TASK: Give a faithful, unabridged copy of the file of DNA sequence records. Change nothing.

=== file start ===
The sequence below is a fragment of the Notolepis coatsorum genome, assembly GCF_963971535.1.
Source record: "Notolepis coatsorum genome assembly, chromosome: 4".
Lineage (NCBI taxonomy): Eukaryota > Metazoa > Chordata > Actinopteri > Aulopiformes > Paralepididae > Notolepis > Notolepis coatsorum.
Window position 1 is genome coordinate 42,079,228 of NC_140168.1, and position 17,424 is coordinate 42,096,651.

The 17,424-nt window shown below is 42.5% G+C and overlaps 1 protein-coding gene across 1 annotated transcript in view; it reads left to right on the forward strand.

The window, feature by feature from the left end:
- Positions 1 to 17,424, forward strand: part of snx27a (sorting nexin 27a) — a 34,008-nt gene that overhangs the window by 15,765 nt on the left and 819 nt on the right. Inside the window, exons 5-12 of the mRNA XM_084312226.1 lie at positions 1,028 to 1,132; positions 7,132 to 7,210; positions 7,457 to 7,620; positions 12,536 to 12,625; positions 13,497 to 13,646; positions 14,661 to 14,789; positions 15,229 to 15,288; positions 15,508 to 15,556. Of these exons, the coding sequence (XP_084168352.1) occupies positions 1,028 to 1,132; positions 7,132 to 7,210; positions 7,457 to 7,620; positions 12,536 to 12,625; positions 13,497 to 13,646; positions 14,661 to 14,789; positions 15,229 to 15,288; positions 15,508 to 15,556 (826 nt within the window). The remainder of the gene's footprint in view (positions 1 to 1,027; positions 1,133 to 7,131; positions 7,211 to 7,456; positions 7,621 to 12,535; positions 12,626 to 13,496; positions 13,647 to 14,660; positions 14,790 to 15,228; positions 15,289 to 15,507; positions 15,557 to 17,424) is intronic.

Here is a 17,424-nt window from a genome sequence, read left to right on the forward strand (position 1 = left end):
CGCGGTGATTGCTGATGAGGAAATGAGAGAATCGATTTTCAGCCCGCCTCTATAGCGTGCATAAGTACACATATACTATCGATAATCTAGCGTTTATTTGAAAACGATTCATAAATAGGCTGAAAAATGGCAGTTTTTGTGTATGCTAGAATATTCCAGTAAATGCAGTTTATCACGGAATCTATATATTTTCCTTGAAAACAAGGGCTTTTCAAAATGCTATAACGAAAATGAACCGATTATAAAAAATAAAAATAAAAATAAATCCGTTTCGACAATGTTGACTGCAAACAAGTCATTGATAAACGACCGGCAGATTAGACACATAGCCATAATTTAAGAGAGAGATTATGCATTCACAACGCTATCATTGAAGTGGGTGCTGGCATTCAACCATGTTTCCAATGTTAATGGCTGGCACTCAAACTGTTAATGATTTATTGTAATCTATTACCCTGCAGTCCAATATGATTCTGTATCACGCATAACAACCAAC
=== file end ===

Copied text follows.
The sequence below is a fragment of the Notolepis coatsorum genome, assembly GCF_963971535.1.
Source record: "Notolepis coatsorum genome assembly, chromosome: 4".
Lineage (NCBI taxonomy): Eukaryota > Metazoa > Chordata > Actinopteri > Aulopiformes > Paralepididae > Notolepis > Notolepis coatsorum.
Window position 1 is genome coordinate 42,079,228 of NC_140168.1, and position 17,424 is coordinate 42,096,651.

The 17,424-nt window shown below is 42.5% G+C and overlaps 1 protein-coding gene across 1 annotated transcript in view; it reads left to right on the forward strand.

The window, feature by feature from the left end:
- Positions 1 to 17,424, forward strand: part of snx27a (sorting nexin 27a) — a 34,008-nt gene that overhangs the window by 15,765 nt on the left and 819 nt on the right. Inside the window, exons 5-12 of the mRNA XM_084312226.1 lie at positions 1,028 to 1,132; positions 7,132 to 7,210; positions 7,457 to 7,620; positions 12,536 to 12,625; positions 13,497 to 13,646; positions 14,661 to 14,789; positions 15,229 to 15,288; positions 15,508 to 15,556. Of these exons, the coding sequence (XP_084168352.1) occupies positions 1,028 to 1,132; positions 7,132 to 7,210; positions 7,457 to 7,620; positions 12,536 to 12,625; positions 13,497 to 13,646; positions 14,661 to 14,789; positions 15,229 to 15,288; positions 15,508 to 15,556 (826 nt within the window). The remainder of the gene's footprint in view (positions 1 to 1,027; positions 1,133 to 7,131; positions 7,211 to 7,456; positions 7,621 to 12,535; positions 12,626 to 13,496; positions 13,647 to 14,660; positions 14,790 to 15,228; positions 15,289 to 15,507; positions 15,557 to 17,424) is intronic.

Here is a 17,424-nt window from a genome sequence, read left to right on the forward strand (position 1 = left end):
CGCGGTGATTGCTGATGAGGAAATGAGAGAATCGATTTTCAGCCCGCCTCTATAGCGTGCATAAGTACACATATACTATCGATAATCTAGCGTTTATTTGAAAACGATTCATAAATAGGCTGAAAAATGGCAGTTTTTGTGTATGCTAGAATATTCCAGTAAATGCAGTTTATCACGGAATCTATATATTTTCCTTGAAAACAAGGGCTTTTCAAAATGCTATAACGAAAATGAACCGATTATAAAAAATAAAAATAAAAATAAATCCGTTTCGACAATGTTGACTGCAAACAAGTCATTGATAAACGACCGGCAGATTAGACACATAGCCATAATTTAAGAGAGAGATTATGCATTCACAACGCTATCATTGAAGTGGGTGCTGGCATTCAACCATGTTTCCAATGTTAATGGCTGGCACTCAAACTGTTAATGATTTATTGTAATCTATTACCCTGCAGTCCAATATGATTCTGTATCACGCATAACAACCAAC